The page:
Polyglot, I personally think that the cost/benefit comparison to roll film is a false economy for at least some of us.
One of the biggest problems I have is not finishing a roll when I shoot.
I'm to a point where when I see a shot that I want, 2-4 frames are normally more than plenty for a given subject. I roll 20-shot rolls for 35mm to minimize this, but I am finding that getting even 10 shots in a row, with the old RB, is becoming a real streatch most of the time.
With roll film I end up with from 8 to 34 more shots to go before I can move on, unless I'm willing to waste the rest of the roll, which is becoming a more regular occurrence.
With sheet film that systemic conundrum doesn't exist. Shoot one frame of 4x5 and I can go straight to developing, no waiting, no wasting.
The other thing I find is that roughly double the data (in moving from 6x7cm to 4x5") does make a significant difference visually in a print.
Mark Barendt, Ignacio, CO
"We do not see things the way they are. We see things the way we are." Anaïs Nin
I like the look of a contact print.
A Nikon F makes a great bolo.
Originally Posted by DREW WILEY
Johnny, this is the behavior that got you banned over at LFPF.
Originally Posted by johnielvis
If you single me out one more time and accuse me of stalking you, as you did in another thread, I will report your nonsense to a moderator. I'm now putting you on ignore. 'Bye.
Last edited by E. von Hoegh; 01-05-2013 at 11:09 AM. Click to view previous post history.
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I shoot LF for the pure joy of it. No gimicks or gadgets, just photography at its purest.
BTW: the big kid in my avatar is my hero, my son, who proudly serves us in the Navy. "SALUTE"
I'm not sure if it makes sense to talk about "stop[s] of detail", because the way we view images is so nonlinear. As far as information in the frame goes, the difference isn't enormous---a factor of 3 between 6x7 and 4x5, given equal film resolution---but clearly a lot of people find the visual impact of that modest difference to be disproportionate, perhaps because it crosses some critical perceptual threshold for them.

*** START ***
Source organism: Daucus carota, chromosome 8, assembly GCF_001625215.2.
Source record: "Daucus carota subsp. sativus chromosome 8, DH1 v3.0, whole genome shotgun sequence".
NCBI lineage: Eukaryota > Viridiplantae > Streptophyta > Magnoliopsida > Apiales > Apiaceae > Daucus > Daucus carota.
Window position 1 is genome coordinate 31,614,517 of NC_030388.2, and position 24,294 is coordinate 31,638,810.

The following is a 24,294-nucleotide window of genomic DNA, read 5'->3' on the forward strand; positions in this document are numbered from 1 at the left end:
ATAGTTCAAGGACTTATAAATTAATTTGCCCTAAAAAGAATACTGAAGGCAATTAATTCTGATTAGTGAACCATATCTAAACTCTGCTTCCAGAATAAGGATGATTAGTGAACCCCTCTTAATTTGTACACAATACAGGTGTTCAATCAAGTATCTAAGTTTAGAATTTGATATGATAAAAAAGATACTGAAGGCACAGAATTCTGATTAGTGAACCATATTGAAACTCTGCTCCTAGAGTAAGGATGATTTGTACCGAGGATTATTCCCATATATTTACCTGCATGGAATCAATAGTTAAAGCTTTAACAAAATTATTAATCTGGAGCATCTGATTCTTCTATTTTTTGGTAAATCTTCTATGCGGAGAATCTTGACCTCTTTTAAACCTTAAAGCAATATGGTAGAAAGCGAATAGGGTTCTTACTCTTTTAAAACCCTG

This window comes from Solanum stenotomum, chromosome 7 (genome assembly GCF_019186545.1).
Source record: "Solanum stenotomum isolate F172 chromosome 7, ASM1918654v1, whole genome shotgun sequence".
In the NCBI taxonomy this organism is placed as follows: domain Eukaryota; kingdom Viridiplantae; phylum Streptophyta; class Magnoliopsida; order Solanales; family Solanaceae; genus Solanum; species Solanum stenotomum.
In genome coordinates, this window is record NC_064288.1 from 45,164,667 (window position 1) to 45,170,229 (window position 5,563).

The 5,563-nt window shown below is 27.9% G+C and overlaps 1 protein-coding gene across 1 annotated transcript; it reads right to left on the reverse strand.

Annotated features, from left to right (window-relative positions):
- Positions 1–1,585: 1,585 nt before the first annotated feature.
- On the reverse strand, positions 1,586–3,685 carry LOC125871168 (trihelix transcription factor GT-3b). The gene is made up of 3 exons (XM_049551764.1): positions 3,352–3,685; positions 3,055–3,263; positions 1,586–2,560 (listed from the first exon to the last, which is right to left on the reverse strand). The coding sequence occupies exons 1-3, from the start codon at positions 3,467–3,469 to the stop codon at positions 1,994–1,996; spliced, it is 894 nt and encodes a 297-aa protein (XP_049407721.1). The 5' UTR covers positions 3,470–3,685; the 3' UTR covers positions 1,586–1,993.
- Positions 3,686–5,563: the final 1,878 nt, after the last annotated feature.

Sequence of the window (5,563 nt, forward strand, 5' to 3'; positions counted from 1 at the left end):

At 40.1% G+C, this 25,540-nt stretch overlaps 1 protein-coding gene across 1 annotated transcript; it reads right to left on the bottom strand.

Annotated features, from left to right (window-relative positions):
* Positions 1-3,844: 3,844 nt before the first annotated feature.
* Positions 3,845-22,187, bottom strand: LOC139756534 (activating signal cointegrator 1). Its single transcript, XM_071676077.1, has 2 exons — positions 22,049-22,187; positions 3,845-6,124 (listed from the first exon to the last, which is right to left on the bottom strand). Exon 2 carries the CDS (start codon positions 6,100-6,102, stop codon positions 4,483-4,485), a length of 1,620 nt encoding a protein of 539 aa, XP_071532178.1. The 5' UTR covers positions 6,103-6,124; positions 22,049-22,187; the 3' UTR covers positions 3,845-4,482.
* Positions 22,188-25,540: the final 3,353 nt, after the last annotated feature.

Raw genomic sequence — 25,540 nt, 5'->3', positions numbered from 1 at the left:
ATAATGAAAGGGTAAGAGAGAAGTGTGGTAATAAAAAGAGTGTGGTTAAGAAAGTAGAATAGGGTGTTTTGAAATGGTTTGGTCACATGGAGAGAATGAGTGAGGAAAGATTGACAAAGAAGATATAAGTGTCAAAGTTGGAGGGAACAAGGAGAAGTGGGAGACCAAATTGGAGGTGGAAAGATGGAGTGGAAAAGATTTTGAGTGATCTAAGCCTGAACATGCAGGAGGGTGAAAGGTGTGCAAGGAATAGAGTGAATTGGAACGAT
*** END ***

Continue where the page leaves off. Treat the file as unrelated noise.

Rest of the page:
Originally Posted by polyglot
In any case, I think "detail per frame" is more important than "detail per unit area" in practice (I think that's what you're comparing above; Acros apparently costs twice as much per unit area in 4x5 as in MF, right?). One of the points of shooting large format is precisely to enlarge less, i.e., to put more film area in the image; of course that costs more per frame, and of course it doesn't make the underlying resolution of the film any higher, but it does deliver more film resolution to the viewer.
In short: It's not that you double your cost (per unit area) to keep the same resolution, it's that you sextuple your cost to triple your resolution. Diminishing returns to be sure, but somewhat offset if, like many of us, you get a higher fraction of keepers in LF.
Yeah, I'd agree with all that, except that I'm not sure technophilia is necessarily something to "recover" from. Complicated toys are fun; they're not the only thing in the world, to be sure, but they're fun. And I think some of us actually like the challenge of using nominally inappropriate toys, just out of cussedness. I know I do.
I'm also a recovering technophile so I enjoy the challenge of using (and getting the most out of) complex toys and while that's a bad reason to choose a particular artistic approach/technology, I'm pretty sure it applies to a lot of LF users. It probably doesn't matter though as long as the technology isn't actively holding you back - I make a point of using more-appropriate toys when taking more-spontaneous photos like candid portraits in poor light, or travelling around the world.
San Diego, CA, USA
The lady of the house has to be a pretty swell sort of person to put up with the annoyance of a photographer.
-The Little Technical Library, _Developing, Printing, And Enlarging_
Originally Posted by David A. Goldfarb
"They are the proof that something was there and no longer is. Like a stain. And the stillness of them is boggling. You can turn away but when you come back they’ll still be there looking at you."
— Diane Arbus, March 15, 1971, in response to a request for a brief statement about photographs
Originally Posted by E. von Hoegh
The act of visualising the image in your mind exists. It's just the word which is non-existent. No need for the 'pre' in front of it.
Originally Posted by johnielvis
Agreed. But, when I type "visualisation", folks often don't understand. It's a DIYDDIYD situation.
Originally Posted by Steve Smith